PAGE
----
"War is an ugly thing, but not the ugliest of things. The decayed and degraded state of moral and patriotic feeling which thinks that nothing is worth war is much worse. The person who has nothing for which he is willing to fight, nothing which is more important than his own personal safety, is a miserable creature and has no chance of being free unless made and kept so by the exertions of better men than himself." -- John Stuart Mill
Thursday on Veterans Day, Nov. 11, we honor our veterans. Who is that veteran? He or she might be our neighbor, our co-worker, our friend, our family member, those who serve at our American Legion and VFW services. The American veteran is a man or woman giving silent testimony of love for our country, our people, our way of life and our freedom.
There are many ways to say "thank you," but none of them are adequate to express our gratitude to those who have given up so much to safeguard our freedoms. There is no way to give back time and memory to those who were not home for their child's birthday, their spouse's anniversary, that ballgame when their son hit a homerun or struck out, or their favorite aunt's funeral.
As I tried to write what would be an expression of my feelings for those protectors of our homeland and world, I could only come up with words that were grossly inadequate and hollow. I found the writing below with its cry of thanks aptly expressing our feelings for our veterans and our troops.
What is a Veteran?
Some veterans bear the visible signs of their service ... a missing limb, a jagged scar, a certain look in the eye. Others may carry evidence inside them: a pin holding a bone together, a piece of shrapnel in the leg, or perhaps another sort of inner steel-- the soul's alloy, forged in the refinery of adversity. Except in parades, however, the men and women who have kept America safe wear no badge or emblem. You can't tell a vet just by looking.
What is a vet? He is the cop on the beat who spent six months in Saudi Arabia sweating two gallons a day, making sure armored personnel carriers didn't run out of fuel. He is the barroom loudmouth, dumber than five wooden planks, whose overgrown frat boy behavior is outweighed a hundred times in the cosmic scales by four hours of exquisite bravery near the 38th parallel.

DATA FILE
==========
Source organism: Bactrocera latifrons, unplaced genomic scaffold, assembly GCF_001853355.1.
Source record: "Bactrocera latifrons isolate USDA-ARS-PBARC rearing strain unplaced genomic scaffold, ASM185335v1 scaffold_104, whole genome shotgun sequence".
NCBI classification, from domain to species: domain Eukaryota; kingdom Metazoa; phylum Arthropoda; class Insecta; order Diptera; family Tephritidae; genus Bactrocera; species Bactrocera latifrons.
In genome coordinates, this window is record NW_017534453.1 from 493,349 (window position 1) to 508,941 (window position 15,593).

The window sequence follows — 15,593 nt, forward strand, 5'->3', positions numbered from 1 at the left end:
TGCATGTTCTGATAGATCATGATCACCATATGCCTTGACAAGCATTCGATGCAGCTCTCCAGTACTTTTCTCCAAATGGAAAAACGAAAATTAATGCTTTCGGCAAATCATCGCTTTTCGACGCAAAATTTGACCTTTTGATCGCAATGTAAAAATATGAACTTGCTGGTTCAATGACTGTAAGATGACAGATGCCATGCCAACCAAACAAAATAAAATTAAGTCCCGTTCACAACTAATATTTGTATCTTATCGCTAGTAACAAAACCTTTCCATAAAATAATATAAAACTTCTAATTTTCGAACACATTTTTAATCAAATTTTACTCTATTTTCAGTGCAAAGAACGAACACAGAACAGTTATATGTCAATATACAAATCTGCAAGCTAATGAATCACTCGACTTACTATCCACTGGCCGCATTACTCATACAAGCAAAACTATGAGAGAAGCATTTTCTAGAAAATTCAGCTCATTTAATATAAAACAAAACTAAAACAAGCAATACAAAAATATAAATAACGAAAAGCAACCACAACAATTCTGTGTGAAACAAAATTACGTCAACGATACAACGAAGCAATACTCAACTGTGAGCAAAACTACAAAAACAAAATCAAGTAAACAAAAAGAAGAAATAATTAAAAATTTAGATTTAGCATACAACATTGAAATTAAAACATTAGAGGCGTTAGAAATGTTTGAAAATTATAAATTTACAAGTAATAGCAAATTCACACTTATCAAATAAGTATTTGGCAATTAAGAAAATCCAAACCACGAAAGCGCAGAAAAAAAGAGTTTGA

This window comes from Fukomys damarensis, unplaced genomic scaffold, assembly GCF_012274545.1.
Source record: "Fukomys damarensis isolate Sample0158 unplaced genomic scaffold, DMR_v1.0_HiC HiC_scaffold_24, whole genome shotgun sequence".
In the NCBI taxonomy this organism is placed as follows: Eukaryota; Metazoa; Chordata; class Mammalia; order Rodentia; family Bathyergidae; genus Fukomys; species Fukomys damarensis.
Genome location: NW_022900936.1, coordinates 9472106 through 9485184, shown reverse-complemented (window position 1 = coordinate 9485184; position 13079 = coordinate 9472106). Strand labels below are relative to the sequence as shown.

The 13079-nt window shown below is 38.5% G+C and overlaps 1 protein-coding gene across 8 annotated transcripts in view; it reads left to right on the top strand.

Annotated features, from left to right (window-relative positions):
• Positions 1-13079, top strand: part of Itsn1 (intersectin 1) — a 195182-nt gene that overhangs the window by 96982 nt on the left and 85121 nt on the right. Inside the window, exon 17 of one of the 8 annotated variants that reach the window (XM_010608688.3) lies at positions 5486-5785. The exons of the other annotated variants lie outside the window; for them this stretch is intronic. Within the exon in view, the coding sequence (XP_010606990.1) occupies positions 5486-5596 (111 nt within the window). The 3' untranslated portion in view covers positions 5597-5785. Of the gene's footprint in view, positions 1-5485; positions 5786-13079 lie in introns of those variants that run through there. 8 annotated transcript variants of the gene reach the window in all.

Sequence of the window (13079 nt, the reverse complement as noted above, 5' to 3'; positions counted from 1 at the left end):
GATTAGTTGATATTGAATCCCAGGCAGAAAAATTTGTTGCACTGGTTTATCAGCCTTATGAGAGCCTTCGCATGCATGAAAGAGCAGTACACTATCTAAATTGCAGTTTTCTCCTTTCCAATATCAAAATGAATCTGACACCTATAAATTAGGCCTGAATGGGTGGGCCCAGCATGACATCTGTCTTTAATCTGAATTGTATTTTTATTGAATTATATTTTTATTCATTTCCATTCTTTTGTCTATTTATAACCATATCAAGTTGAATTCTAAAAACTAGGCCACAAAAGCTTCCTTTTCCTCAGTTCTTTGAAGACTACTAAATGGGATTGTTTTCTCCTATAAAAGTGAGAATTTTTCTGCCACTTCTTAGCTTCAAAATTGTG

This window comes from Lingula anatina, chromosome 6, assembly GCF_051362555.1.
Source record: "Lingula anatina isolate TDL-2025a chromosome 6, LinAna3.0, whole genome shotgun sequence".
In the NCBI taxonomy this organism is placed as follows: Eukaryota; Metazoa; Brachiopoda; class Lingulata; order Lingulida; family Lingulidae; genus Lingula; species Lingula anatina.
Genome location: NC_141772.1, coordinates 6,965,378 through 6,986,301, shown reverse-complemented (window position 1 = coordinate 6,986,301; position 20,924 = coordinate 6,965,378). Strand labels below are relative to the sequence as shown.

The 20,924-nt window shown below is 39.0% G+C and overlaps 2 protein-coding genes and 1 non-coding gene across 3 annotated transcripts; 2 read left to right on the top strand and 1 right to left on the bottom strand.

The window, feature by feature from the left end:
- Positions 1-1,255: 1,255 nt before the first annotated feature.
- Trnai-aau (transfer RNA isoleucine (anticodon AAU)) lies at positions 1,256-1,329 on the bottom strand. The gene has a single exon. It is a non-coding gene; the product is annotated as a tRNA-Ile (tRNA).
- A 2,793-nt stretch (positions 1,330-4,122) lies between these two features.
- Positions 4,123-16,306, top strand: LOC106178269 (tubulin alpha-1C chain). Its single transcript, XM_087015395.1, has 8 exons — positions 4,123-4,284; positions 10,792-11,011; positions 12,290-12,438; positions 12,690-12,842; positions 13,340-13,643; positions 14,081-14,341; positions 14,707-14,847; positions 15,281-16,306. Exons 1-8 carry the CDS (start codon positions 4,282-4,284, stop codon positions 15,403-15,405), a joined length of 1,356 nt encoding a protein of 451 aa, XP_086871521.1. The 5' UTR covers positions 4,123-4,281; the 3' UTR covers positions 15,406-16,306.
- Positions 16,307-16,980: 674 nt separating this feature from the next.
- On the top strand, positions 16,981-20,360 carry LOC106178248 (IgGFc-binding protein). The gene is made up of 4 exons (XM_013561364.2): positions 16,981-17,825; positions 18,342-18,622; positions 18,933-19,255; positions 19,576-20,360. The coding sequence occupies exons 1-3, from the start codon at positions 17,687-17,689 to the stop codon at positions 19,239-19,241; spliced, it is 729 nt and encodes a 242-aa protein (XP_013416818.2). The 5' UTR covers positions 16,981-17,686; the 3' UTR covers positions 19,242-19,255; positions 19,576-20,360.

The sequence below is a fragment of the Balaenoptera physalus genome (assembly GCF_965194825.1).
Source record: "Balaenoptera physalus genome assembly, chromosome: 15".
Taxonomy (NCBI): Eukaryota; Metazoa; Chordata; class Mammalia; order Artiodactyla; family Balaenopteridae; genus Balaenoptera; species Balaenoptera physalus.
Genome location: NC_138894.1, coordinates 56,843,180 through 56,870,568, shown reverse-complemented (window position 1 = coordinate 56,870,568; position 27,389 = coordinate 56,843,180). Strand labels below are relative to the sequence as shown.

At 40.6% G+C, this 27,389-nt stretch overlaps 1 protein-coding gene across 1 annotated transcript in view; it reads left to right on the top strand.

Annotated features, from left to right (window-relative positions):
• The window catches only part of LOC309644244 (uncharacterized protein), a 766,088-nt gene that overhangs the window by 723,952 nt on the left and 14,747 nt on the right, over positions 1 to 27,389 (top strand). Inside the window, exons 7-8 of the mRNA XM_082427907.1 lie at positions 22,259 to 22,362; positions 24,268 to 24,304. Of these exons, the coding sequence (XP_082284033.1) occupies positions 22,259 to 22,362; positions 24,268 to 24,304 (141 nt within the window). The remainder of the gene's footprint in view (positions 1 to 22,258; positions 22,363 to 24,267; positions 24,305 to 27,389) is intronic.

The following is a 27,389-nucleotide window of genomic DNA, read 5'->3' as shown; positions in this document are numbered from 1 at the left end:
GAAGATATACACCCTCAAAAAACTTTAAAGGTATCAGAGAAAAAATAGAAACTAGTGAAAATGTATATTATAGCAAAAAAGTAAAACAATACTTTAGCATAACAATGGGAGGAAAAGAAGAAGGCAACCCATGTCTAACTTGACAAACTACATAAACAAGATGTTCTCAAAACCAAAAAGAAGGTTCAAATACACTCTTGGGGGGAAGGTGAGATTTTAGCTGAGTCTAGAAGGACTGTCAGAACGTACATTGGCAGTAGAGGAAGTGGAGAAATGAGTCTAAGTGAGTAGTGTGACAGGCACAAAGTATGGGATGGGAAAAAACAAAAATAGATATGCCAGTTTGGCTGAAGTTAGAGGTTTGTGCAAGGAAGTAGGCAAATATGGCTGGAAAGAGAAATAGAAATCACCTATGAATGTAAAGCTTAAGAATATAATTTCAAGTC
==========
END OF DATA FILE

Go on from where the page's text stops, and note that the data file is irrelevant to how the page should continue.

She -- or he -- is the nurse who fought against futility and went to sleep every night sobbing for two long years in Danang. He is the POW who went away one person and came back another -- or didn't come back at all. He is the Quantico drill instructor who has never seen combat -- but has saved countless lives by turning slouchy, no account rednecks and gang members into Marines, and teaching them to watch each others' backs.
He is the parade-riding Legionaire who pins on his ribbons and medals with a prosthetic hand. He is the career quartermaster who watches the ribbons and medals pass him by. He is the three anonymous heroes in the Tomb of the Unknowns, whose presence at the Arlington National Cemetery must forever preserve the memory of all the anonymous heroes whose valor died unrecognized with them on the battlefield or in the ocean's sunless deep.
He is the old guy bagging groceries at the supermarket -- palsied now and aggravatingly slow -- who helped liberate the Nazi death camps and who wishes all day long that his wife were still alive to hold him when his nightmares come. He is an ordinary, and yet an extraordinary, human being. A person who suffered some of his life's most vital years in the service of his country, and who sacrificed his ambitions so others would not have to sacrifice theirs. He is a soldier and a saviour and a sword against the darkness, and he is nothing more than the finest, greatest testimony on behalf of the finest, greatest nation ever known.
So remember, each time you see someone who has served our country, to just lean over and say thank you. That's all most people need, and in most cases, it will mean more than any medals they could have been awarded or were awarded. Two little words that mean a lot, "thank you."
-- Father Dennis Edward O'Brien, USMC.
Honor, respect and remember the men and women who are America's true heroes.
Ruth Moriarity is a member of the Generations Advisory Group.